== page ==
Additionally, they strategically used power windows around the characters’ eyes and sharpened them to help focus the viewer on the characters’ performances.
But all of that was in the early 2000s, and digital grading technology has rapidly advanced. Jackson has always been one to push the limits of technology. Think, for example, about the restoration process used on the World War I footage to create They Shall Not Grow Old.
So naturally he embraced the idea of a 4K remastering of the much-loved trilogy, imbuing it with new life—to the delight of LOTR fans and cinephiles.
Revisiting the films, Jackson noted the degree of visual inconsistency between the three—largely because the films were shot over such a lengthy period and in so many different conditions.
They also used different mastering workflows and the digital tools were limited compared to today’s standards. “We didn’t have all this stuff to play with back in the old days,” Jackson said. By which he meant 20 years earlier for LOTR and 10 years for The Hobbit trilogy, which was remastered, as well.
You may recall that Jackson used 48fps capture for The Hobbit, and the audience reaction was…not great. That was in 2012, and in 2013 Jackson took the negative feedback and tried to “soften” the effect in the second film, The Desolation of Smaug.
“We didn’t have all this stuff to play with back in the old days.”
In 2020, Jackson’s 4K HDR remastering allowed him to achieve a consistent look and sound across all six films. Jackson also seized the opportunity to update some of the “imperfections” on the VFX shots that became apparent as a result of up-resing to 4K.
A director’s or studio’s decision to remaster a classic film can be the result of a variety of goals. Some directors feel that their original vision didn’t come through in the final product, while others reflect on their then-vision versus the way their vision may have changed over time.
But Jackson’s choosing to remaster the films was motivated by wanting to make them look more consistent as an overall body of work, and to let viewers enjoy a richer and more contemporary-looking version of them.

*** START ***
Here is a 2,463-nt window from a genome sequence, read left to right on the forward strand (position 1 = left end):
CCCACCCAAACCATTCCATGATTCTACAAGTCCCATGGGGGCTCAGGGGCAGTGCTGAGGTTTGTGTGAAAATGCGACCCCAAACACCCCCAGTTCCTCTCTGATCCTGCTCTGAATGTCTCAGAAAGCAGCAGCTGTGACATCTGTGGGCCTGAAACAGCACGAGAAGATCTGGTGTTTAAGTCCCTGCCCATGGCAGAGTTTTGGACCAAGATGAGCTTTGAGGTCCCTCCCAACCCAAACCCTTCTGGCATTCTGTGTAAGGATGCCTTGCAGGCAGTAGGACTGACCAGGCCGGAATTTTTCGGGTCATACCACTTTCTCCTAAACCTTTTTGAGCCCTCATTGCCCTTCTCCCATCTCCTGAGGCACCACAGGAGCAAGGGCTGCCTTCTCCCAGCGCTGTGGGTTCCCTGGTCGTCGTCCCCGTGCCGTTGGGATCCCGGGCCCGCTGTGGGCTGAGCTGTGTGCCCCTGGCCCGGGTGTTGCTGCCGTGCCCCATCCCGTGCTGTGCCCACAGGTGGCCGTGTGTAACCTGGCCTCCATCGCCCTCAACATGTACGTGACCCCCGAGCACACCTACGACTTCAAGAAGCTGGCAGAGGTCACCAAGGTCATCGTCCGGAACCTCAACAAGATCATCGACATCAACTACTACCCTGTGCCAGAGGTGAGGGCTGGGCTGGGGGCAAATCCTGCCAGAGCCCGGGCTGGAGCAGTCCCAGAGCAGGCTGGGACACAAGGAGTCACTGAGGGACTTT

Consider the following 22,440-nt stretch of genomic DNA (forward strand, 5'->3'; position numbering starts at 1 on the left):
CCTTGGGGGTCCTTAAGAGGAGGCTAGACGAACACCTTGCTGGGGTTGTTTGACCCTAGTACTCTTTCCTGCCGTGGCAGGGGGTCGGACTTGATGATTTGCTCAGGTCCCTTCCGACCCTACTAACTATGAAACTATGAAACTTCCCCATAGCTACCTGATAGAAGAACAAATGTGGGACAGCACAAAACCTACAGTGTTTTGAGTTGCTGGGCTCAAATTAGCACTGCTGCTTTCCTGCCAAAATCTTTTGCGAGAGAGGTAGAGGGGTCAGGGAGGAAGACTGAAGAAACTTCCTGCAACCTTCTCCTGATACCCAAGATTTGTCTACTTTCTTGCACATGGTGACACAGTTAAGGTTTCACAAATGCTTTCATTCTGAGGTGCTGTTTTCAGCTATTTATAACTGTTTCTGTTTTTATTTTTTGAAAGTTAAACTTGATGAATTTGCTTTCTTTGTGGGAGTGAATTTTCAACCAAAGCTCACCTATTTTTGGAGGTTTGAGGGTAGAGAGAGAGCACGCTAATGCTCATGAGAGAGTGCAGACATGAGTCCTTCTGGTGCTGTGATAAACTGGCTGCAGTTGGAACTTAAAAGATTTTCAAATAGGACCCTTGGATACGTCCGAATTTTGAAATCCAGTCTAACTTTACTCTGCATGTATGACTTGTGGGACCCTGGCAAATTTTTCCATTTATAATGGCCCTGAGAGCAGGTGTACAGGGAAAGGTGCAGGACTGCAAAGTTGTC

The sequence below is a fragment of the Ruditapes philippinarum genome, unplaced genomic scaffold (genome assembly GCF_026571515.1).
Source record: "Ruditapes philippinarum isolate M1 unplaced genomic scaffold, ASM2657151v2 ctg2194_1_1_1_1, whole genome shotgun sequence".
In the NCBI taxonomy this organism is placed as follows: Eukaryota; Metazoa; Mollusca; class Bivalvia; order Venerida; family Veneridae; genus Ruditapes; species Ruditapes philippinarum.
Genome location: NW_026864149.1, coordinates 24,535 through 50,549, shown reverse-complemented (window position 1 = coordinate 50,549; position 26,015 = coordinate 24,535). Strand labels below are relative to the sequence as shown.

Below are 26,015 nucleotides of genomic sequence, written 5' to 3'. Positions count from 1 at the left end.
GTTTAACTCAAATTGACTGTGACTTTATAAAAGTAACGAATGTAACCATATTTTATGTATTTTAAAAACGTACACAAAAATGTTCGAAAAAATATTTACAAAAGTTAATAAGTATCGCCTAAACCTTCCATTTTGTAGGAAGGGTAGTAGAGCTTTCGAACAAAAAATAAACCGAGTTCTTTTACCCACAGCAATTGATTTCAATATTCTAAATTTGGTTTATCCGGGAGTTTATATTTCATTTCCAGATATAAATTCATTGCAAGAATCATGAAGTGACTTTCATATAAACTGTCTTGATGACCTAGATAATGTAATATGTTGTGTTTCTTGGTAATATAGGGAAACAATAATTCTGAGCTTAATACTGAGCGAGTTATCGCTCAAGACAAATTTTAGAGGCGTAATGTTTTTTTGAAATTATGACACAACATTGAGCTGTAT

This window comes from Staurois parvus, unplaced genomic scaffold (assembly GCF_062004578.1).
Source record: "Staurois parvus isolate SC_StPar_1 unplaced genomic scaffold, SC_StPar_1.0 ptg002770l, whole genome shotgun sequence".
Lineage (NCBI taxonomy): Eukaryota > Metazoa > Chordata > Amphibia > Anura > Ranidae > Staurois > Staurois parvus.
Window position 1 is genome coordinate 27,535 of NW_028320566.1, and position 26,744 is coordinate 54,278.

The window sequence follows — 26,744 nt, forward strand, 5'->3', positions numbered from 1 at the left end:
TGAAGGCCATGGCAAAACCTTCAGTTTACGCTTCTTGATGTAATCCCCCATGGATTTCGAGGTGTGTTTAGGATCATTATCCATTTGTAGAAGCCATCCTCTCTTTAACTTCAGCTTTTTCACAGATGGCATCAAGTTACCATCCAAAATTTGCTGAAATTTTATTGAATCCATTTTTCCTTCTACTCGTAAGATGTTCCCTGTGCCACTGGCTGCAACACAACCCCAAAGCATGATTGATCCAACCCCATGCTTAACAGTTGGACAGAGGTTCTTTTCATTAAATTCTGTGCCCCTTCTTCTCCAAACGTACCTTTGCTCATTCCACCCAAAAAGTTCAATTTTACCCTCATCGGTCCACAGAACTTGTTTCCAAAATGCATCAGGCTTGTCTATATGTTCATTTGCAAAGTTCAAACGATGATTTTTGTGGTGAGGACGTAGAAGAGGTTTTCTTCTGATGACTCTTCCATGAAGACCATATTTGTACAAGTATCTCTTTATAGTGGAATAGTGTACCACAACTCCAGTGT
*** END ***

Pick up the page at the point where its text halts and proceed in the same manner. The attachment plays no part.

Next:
And for fans who can’t get enough of the films, the various boxed sets (some with as much as 60 hours of extras) are as legendary as the story on which they’re based.
Engaging with fans
Many LOTR fans would say that the films themselves are a gift.
Jackson, however, almost single-handedly changed the interaction between filmmaker and fan—even before social media had become an easy way for creatives to interact with their supporters.
Jackson, whose passion for the books ignited his decision to take on the film versions, embraced the early internet movie fan sites. He solicited feedback, involved them in casting ideas, and even attended the Oscar-night parties thrown by the fans for both The Fellowship of the Ring and The Return of the King.
Elijah Wood himself registered as fan number one.
“I think what they’re doing with the fan club is really wonderful. Since I started working on these films, I’ve been amazed by how many people have been impacted by this story and how much they care about it at a deep, emotional level. The fan club creates one big, worldwide society of Lord of the Rings fans and I am proud to be part of that. Besides, I want to be sure Peter puts my name in the credits of the film’s DVD,” Wood said.
Today, fans can follow their favorite directors or stars on social media platforms. But it was Jackson who first recognized the importance of building a loyal online following—which studios discovered could boost their bottom line.
Reinvigorating a genre
In the way that the Star Wars series opened the floodgates for sci-fi adventures, LOTR was the catalyst for mainstream epic fantasy.
The success of The Fellowship of the Ring proved its widespread appeal, revealing a worldwide audience willing to engage in—and pay to see—expensive tentpole productions.